August - The repackaging of TKB micas by various companies breaks in the indie cosmetics blogging community; Anastasia of Lipsticks and Lightsabers writes a blog post comparing the Lime Crime magic dusts to TKB and Beauty From The Earth micas, supporting the claim that Lime Crime’s products were repackaged. Lime Crime responds by claiming that TKB is copying their products despite TKB’s line of pop micas existed before Lime Crime had even launched as a cosmetics company. Beauty From The Earth later confirms that they had repackaged said micas directly from TKB and would label them as such, along with discontinuing the practice.
September - Jessica Allison compares TKB micas, Lime Crime eye dusts, and eyeshadows from other companies. The swatches she provided again suggest that Lime Crime’s eye dusts were repackaged TKB mica and provides the price per ounce breakdown that shows how inflated Lime Crime’s prices are.
October - Lime Crime lipsticks launch
Lillian Low discusses her earlier experience with Lime Crime as a fashion label, how her mother purchased a dress from Lime Crime that was poorly hemmed with gaffers tape, and how her mother was called an “asshole” by Xenia for purchasing something with such shoddy workmanship.
The Examiner Article “Is It A Crime to Look This Good?: Lime Crime Makeup” is published and it soon becomes a forum to discuss all things related to the repackaging scandal anonymously.
The Mineral Make Up Mutiny (now defunct) launches and the make-up blogger community begins demanding more transparency about repackaging.
November - The news of the repackaging scandal continues to spread and a member of a make-up LiveJournal community calls Xenia out for having re-sold basic glitter for an inflated price when she first began doing makeup tutorials.
A gallery of comparison swatches between Lime Crime and TKB mica is posted to the Examiner thread, providing strong evidence that at least some of the eye dusts are repackaged TKB.
LeGothique posts a review of Lime Crime’s lipsticks, which results in Xenia threatening to sue her for defamation and eventually forces her to retract her original review and post an apology.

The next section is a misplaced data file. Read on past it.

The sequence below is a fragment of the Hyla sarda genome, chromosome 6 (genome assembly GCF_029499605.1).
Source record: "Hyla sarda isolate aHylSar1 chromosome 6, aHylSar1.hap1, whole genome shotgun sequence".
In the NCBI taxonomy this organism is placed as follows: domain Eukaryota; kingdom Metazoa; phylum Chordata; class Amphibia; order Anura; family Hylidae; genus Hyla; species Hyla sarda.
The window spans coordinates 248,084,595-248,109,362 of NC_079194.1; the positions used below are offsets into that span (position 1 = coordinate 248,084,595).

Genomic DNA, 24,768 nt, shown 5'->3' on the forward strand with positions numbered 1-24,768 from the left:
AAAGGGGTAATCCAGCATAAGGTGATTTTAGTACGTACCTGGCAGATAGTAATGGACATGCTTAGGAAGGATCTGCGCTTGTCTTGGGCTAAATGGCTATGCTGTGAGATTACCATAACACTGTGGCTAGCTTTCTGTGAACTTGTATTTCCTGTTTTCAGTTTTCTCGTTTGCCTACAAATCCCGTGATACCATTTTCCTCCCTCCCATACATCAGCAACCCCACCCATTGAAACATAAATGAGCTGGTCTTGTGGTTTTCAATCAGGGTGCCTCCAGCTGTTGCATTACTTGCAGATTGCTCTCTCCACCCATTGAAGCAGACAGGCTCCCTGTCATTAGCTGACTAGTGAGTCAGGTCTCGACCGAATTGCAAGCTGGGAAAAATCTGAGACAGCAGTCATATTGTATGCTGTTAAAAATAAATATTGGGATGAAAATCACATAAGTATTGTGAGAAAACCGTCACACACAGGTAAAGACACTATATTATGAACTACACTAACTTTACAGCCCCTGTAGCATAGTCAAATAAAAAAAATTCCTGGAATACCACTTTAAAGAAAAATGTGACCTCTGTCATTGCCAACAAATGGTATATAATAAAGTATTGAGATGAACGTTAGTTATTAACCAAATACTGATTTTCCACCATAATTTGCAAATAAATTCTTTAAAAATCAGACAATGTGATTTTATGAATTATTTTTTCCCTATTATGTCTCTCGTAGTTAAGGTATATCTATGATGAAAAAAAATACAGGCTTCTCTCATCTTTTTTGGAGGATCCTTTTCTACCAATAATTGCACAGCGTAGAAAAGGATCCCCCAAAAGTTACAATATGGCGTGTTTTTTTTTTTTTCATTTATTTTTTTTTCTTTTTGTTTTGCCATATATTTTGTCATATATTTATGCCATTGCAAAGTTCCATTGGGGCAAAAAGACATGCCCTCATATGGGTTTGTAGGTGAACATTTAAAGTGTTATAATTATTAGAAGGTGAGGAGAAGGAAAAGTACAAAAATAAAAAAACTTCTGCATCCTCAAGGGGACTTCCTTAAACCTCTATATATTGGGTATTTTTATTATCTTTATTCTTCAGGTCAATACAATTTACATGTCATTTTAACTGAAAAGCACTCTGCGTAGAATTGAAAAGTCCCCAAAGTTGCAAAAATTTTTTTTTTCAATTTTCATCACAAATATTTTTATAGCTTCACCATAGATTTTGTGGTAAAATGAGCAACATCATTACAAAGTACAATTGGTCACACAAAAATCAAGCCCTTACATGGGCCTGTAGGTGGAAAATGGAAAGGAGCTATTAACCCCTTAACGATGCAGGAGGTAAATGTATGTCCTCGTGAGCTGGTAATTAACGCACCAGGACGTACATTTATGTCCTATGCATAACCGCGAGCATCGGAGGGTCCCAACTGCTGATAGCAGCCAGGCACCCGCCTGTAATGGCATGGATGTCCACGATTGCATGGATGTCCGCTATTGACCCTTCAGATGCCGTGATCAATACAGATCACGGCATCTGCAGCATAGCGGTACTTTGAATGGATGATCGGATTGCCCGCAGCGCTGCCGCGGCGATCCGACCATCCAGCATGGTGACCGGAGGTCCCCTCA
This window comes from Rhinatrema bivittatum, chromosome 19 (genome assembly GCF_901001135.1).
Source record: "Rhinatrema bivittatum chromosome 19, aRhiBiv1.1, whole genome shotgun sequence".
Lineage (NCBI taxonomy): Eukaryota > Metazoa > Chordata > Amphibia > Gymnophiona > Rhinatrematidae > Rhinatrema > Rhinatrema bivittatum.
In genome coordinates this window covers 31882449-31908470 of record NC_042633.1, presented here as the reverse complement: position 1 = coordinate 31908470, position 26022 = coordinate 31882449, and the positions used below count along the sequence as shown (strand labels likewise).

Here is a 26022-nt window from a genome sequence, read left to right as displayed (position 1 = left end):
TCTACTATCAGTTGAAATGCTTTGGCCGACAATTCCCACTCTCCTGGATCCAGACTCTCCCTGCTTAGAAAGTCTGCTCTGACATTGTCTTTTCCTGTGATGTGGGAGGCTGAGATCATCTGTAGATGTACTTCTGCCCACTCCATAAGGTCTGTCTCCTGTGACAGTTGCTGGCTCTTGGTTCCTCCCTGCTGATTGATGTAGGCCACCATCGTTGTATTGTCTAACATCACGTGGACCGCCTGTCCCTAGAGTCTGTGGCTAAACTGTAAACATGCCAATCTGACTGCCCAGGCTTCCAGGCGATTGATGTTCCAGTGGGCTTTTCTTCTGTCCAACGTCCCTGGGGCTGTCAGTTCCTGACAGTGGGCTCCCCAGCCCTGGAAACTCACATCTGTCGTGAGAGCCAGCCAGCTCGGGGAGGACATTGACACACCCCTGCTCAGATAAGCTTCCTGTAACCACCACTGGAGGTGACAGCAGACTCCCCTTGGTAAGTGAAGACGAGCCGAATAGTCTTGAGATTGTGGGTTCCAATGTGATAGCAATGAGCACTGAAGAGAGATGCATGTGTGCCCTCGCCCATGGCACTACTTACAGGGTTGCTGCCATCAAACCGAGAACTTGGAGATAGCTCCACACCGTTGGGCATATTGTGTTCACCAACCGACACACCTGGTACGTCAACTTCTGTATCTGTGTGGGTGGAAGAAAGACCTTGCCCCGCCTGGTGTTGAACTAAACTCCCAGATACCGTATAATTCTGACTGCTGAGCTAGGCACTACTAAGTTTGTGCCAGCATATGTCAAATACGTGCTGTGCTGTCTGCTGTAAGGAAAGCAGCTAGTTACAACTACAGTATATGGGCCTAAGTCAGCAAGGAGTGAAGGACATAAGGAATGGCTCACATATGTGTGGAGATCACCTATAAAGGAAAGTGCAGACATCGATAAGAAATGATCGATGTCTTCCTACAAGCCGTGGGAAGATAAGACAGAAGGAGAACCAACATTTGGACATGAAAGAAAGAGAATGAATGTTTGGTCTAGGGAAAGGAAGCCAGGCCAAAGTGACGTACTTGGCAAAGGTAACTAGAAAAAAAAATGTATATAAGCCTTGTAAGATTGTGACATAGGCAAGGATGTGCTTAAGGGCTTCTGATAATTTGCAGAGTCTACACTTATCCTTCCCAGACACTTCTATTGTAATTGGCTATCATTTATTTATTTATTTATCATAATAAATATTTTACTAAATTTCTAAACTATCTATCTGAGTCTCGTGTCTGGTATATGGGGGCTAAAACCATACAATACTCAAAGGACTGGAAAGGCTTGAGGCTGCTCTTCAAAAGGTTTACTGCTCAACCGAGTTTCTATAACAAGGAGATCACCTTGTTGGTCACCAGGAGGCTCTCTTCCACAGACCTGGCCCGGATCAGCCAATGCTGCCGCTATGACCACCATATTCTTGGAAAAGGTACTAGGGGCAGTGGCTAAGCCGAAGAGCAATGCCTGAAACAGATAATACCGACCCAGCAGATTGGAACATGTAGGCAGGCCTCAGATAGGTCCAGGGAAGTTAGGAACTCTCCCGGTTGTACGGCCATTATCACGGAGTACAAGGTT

In response to the blog posts and comments about the repackaging scandal, Xenia writes a blog post and makes a video speaking out about her “haters”. While the post has been deleted from her blog, it is still available here via the Internet Wayback Machine. The post claims speaking out against Lime Crime’s customer service and requesting refunds via PayPal are fraudulent and she will not stand for it. Her post also encourages her fans to use social networks and blogging to refute these claims on her behalf against the “bullies”. The comments under the blog post also show that Xenia was actively censoring certain comments from disappointed fans from being posted.
In the meantime, Afrobella interviews Xenia about the on-going controversy. Xenia denies all wrong doing; the comments on the post highlight that Lime Crime does not allow returns and that there are multiple sources confirming similarities between TKB micas and Lime Crime magic dusts.
Lillian Low responds to the “haters” video by saying that not everyone is lying and her experience with Lime Crime/Thunderwear! shows plenty of reason for people to criticize her customer service.
December - A Youtube beauty vlogger, proudchapina, posts a video criticizing Lime Crime’s eye dusts for underperformance and the size of the jars she received not containing the amount of product they were advertised to to hold. Two days after posting the first video and receiving legal threats from Lime Crime along and racist attacks from Lime Crime fans
she made this response video.
In collecting information for the “Lime Crime: A History” post, someone comments on the post saying that she was sold child sized sunglasses marketed as high-end designer glasses. When confronted over this, Xenia blames the buyer for not asking questions before making her purchase. No refund or return was offered to the buyer.
January - Ana from Lipstick and Lightsabers writes a wonderful post explaining all the repackaging drama and discusses Lime Crime’s legal action toward Grey of LeGothique for her review of their lipsticks.
Lillian Low blogs/vlogs comparisons between TKB micas and Lime Crime magic dusts, giving further proof that the eye dusts are merely repackaged mica.
February - Xenia congratulates Amy on the launch of Sugarpill via twitter.